There is a famous quote by Benjamin Disraeli that says, “Talk to a man about himself, and he will listen for hours.” This is a truth that humans know very well, it’s a different story as to whether they pay attention to it. People just like talking about themselves, it’s a psychological fact. So, if this is an obvious truth, then why the heck are you still starting your sales pitch by talking about you and your business?
Before you rush into pitching your product or business, you want to build rapport. This is necessary to ensure a close on your prospect. It does take some time to gain your prospects trust, but once you do its worth it. You want your prospect to be open to what you have to say right? So, don’t think of it necessarily as a business deal. Instead, think of it as building a friendship. Building a connection and finding common ground will smooth out the road to your sales pitch.
Obviously, in order for this to work, you will need to get your prospect to talk. Gaining that influence requires a genuine interest in a person. If you rush into your sales pitch the prospect is going to rightfully think you don’t care about them or their business. The best way to get someone talking is by asking open-ended questions. Something like, “what kind of challenges are you facing?” is a great start to gaining trust as well as genuinely discovering more about their business. This could also potentially help you with additional product needs by figuring out your prospects pain points.
Once you’ve gotten them to open up a bit. You’ll need to listen. Not listen like you did your parents during high school, you need to actively listen. Hear everything they are saying to you. Don’t listen to respond, listen to understand. During this process, your body language can make a difference when it comes to gaining trust. You don’t want to interrupt your prospect unless you want to clarify something they said. You do want to smile and come off friendly as well as mirror their actions. It may sound funny, but by mirroring their actions you actually become more relatable to them. Don’t be obvious and annoying, but watch and transition your own movements.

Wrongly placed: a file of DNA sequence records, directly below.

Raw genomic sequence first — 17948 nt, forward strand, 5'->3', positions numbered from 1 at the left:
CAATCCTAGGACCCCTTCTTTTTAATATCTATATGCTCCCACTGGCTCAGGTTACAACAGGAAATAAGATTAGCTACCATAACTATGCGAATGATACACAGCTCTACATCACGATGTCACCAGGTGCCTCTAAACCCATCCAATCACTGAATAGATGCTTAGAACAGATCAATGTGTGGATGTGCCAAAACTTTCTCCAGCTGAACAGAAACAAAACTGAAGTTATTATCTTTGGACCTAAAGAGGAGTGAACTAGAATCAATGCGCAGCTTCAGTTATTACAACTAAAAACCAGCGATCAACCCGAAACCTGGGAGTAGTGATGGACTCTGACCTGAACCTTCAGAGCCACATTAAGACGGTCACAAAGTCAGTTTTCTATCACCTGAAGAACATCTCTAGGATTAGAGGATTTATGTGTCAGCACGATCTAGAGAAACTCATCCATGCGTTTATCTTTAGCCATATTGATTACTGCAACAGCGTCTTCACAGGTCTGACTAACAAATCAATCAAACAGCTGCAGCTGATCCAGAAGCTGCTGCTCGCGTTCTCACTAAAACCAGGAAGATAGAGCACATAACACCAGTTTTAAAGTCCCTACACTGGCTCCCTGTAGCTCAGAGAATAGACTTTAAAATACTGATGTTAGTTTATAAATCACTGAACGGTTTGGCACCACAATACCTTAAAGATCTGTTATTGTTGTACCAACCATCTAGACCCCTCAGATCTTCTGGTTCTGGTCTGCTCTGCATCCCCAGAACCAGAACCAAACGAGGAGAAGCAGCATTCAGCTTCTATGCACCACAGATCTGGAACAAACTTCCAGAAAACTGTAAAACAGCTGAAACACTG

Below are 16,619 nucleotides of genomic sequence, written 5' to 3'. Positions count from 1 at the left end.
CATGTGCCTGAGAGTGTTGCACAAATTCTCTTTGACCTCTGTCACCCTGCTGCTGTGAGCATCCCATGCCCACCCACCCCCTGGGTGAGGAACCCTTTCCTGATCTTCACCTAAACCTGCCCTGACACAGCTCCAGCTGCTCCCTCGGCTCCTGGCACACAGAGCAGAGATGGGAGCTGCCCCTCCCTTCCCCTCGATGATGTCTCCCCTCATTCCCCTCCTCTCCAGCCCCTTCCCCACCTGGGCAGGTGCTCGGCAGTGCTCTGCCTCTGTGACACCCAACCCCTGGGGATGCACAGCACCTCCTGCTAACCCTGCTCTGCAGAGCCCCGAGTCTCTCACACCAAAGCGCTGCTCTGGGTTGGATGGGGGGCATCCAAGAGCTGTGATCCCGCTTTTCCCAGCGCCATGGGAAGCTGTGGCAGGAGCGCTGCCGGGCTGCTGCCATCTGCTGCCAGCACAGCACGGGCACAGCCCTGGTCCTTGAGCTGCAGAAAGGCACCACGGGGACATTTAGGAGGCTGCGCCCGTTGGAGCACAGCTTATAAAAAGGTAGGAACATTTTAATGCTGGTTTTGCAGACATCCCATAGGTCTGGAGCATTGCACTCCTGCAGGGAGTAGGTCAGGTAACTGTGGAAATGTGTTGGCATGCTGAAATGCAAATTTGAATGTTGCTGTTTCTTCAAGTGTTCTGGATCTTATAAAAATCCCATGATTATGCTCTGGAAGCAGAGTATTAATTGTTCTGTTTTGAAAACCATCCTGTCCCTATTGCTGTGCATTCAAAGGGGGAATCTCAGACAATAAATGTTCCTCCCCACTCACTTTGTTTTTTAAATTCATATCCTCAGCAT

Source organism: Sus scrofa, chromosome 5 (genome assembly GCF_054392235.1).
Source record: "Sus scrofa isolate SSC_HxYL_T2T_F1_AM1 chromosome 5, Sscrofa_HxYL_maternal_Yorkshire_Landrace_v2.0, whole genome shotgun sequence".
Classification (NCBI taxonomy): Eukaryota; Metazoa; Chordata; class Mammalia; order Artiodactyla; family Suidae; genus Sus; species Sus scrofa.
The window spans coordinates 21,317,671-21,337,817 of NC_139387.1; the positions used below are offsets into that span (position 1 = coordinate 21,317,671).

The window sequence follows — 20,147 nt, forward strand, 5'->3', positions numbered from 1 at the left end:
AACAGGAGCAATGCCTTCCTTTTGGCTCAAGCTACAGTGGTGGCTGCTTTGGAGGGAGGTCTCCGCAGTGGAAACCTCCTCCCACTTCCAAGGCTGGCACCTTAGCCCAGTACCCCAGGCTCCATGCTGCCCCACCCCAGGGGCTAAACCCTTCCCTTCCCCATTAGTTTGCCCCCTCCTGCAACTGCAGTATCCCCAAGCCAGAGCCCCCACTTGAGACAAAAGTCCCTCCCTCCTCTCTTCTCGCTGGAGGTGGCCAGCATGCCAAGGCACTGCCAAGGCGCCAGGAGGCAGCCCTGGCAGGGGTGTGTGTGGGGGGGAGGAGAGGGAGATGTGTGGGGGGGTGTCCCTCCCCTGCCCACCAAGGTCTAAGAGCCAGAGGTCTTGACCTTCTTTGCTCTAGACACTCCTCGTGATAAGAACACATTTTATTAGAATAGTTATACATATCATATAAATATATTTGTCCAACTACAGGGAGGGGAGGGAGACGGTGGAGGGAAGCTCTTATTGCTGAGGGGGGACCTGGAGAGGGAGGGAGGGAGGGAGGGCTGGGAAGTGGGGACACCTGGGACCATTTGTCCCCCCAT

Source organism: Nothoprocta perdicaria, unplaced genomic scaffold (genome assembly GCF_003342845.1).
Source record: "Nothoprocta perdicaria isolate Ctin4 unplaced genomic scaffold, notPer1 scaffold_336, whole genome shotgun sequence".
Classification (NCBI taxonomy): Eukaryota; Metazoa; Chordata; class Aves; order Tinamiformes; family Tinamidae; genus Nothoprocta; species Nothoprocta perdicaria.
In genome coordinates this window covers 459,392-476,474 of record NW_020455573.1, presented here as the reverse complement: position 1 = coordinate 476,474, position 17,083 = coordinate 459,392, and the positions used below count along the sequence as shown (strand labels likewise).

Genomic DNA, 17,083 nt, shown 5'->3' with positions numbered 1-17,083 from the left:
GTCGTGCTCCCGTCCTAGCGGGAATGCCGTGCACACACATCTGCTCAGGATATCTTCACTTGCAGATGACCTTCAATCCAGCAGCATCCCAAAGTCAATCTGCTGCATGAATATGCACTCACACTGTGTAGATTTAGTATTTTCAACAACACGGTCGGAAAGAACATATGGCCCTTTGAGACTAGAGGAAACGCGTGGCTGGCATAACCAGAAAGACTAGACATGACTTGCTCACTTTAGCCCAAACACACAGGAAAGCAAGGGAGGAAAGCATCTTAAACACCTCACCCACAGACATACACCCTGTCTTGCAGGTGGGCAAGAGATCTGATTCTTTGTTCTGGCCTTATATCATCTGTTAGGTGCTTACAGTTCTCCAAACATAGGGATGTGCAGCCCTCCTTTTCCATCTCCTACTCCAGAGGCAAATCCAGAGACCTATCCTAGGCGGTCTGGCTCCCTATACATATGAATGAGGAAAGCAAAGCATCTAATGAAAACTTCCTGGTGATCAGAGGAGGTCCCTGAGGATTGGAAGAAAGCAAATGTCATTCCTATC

Then finally, when you do talk, talk about your prospect and/or their business. Your prospect really only cares about what you can do for their business. If you want to close a deal, you will need to keep the outcome in mind. By doing that you can pose questions or comments that will benefit the prospect in the long run. The key here is to focus on solution-based selling, not product based. If you remind them that they have the power and they can say no, they will be more inclined to trust you. A prospect will lower their guard a bit by this action. Then finally act as a guide, not a salesperson. As said before, you are selling solutions not products.
If you simply keep in mind that you’re just not that cool, your body language alone will put your prospect at ease. When it’s time to talk about your solution, don’t forget to interject